Safely feeding your baby – high chairs and bibs

To help keep your child safe while they're eating, supervise them in highchairs and don't leave their bib on after they've eaten.

What you need to know

There is a risk that children can fall from high chairs when:

  • there's no adult supervision
  • safety straps are not used
  • safety straps don't work properly.

When you're feeding your baby, the best bib is a cloth bib with a full collar — no plastic and no ties.

What you need to do

  • High chairs

    Look for a highchair that has:

    • a wide base to stop the chair from tipping when a child is sitting in it
    • a tray that can be adjusted and locked easily and securely in place, which doesn't expose holes to trap fingers when removed
    • edges that are smooth and rounded
    • 5 point safety straps — straps that go over shoulders, around the waist and between the legs (or the capacity to have one of these fitted)
    • tube ends that are sealed to prevent the child's fingers getting trapped
    • locks on folding chairs that will stay locked under the weight of a child
    • compliance with a British Standard (BS), American Standard (ASTM or CFR) or Australian/New Zealand Standard (AS/NZS).

    Using a high chair safely

    • Check the high chair for hazards — make sure there are no splits in the chair's seat or back — a child could pick out and choke on pieces of foam padding.
    • Make sure the chair is on a level surface — it could tip if one leg is resting on a rug.
    • Place the high chair where a child can't push with their legs against nearby furniture or walls and tip the chair over.
    • Make sure electrical cords and other hazards are out of reach of a child in a chair.
    • Never fix a hook-on porta chair on the flap of an extension table.
    • Put the child in the seat carefully, and fasten all straps.
    • Make sure you don't trap the child's hands, fingers, or head when you raise or lower the tray.
    • Always watch a child in a high chair.
    • Stop your child from standing in the chair or climbing in or out of it — it can easily tip over or the child could fall.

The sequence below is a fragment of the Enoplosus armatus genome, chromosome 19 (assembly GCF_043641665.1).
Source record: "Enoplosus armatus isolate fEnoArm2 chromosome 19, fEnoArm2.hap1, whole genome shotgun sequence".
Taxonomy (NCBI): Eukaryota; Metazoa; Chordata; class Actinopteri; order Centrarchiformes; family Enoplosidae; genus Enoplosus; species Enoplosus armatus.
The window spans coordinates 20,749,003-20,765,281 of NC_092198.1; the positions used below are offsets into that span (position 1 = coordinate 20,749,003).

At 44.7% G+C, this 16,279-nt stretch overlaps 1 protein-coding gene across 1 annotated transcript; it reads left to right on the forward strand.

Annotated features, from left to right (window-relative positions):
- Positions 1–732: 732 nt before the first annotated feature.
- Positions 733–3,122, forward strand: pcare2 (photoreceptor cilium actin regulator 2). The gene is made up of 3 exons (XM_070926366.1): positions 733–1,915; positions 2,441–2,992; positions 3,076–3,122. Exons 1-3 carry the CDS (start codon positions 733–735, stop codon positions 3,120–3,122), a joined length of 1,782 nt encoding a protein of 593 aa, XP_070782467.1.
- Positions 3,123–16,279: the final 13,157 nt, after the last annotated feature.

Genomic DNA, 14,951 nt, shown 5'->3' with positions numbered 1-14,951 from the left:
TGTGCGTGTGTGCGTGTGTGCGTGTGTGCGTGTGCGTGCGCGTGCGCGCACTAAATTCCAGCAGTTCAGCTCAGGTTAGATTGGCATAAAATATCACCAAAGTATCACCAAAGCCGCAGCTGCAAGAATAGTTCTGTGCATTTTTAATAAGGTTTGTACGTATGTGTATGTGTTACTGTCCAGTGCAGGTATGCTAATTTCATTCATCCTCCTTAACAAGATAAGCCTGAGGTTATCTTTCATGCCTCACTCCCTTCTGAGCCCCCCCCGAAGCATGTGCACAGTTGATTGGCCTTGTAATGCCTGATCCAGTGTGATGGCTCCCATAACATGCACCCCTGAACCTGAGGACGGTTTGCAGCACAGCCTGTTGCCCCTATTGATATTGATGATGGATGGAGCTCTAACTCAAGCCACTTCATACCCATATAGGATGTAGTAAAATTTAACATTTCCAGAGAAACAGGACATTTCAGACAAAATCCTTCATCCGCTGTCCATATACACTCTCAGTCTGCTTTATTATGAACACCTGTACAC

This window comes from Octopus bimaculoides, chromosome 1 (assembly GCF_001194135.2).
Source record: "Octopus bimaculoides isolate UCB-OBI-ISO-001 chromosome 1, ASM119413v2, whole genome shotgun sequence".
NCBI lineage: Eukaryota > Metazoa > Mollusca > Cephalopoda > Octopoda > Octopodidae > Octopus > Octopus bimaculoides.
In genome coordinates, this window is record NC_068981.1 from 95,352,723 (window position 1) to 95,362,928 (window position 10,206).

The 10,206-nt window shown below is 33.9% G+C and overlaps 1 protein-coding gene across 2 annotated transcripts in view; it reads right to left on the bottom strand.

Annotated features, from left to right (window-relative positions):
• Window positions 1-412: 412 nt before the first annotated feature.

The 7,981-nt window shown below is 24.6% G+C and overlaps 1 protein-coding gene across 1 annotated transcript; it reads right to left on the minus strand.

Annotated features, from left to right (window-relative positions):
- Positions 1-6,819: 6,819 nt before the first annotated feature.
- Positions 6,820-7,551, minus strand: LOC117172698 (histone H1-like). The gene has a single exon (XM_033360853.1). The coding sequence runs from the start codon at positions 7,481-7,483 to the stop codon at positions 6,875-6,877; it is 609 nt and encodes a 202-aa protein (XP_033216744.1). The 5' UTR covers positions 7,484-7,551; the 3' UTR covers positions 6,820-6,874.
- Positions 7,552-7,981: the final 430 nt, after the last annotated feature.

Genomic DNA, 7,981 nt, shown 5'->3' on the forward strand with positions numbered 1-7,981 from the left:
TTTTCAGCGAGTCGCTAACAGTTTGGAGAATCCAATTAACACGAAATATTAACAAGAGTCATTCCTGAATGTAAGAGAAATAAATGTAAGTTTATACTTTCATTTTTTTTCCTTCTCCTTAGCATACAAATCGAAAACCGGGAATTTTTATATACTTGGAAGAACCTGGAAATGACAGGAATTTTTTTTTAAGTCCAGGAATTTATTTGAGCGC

• Check that your child cannot reach the table with their feet in a hook-on porta chair — they might be able to get the chair off by pushing against the table.
  • Hook-on porta-chairs

    This type of chair is clamped on to the side of a table. Make sure that:

    • the chair is suitable to use with your type of table
    • all the edges are smooth and rounded
    • the chair has safety straps to hold the child
    • there is a locking clamp to secure the chair to the table
    • the support arms have rubber or plastic tips to improve the grip on the table.

    Using a hook-on porta-chair safely

    • Always fasten the safety straps.
    • Fasten the chair securely to the main table and not to an extension.
    • Make sure the child cannot reach any hazards on the table, such as hot food, hot drinks or knives.
    • Make sure the child cannot reach parts of the table with his or her feet.
    • Keep electrical cords and other hazards out of reach.
    • Watch a child in the chair – if a child pushes the chair away from the table, they may fall backwards on to the floor.
  • Bibs

    • Plastic-backed bibs can be a suffocation hazard.
    • Tie ribbons can be a choking hazard — make sure bib ties are fastened securely so your baby can't play with them.
    • Remove the bib:
      • immediately after feeding, and
      • before lying your baby down.
    • If you do use a bib after feeding, only use it when:
      • you're holding your baby, or
      • your baby is sitting up and near you.

If you have a safety problem or concern

If you have some concerns about the safety of a product or if you’re injured by a product, you should tell the retailer or supplier about it.

You also have the right to ask for a remedy such as a refund, replacement, or repair under the Consumer Guarantees Act (CGA). One of the guarantees in the CGA is that products must be of acceptable quality, and this includes that the product is safe.

Faulty products – Consumer Protection(external link)

In addition, it’s good to report the details to us – product safety reports from the public help government agencies to identify systemic issues and help us to prioritise and respond to issues.

Report an unsafe product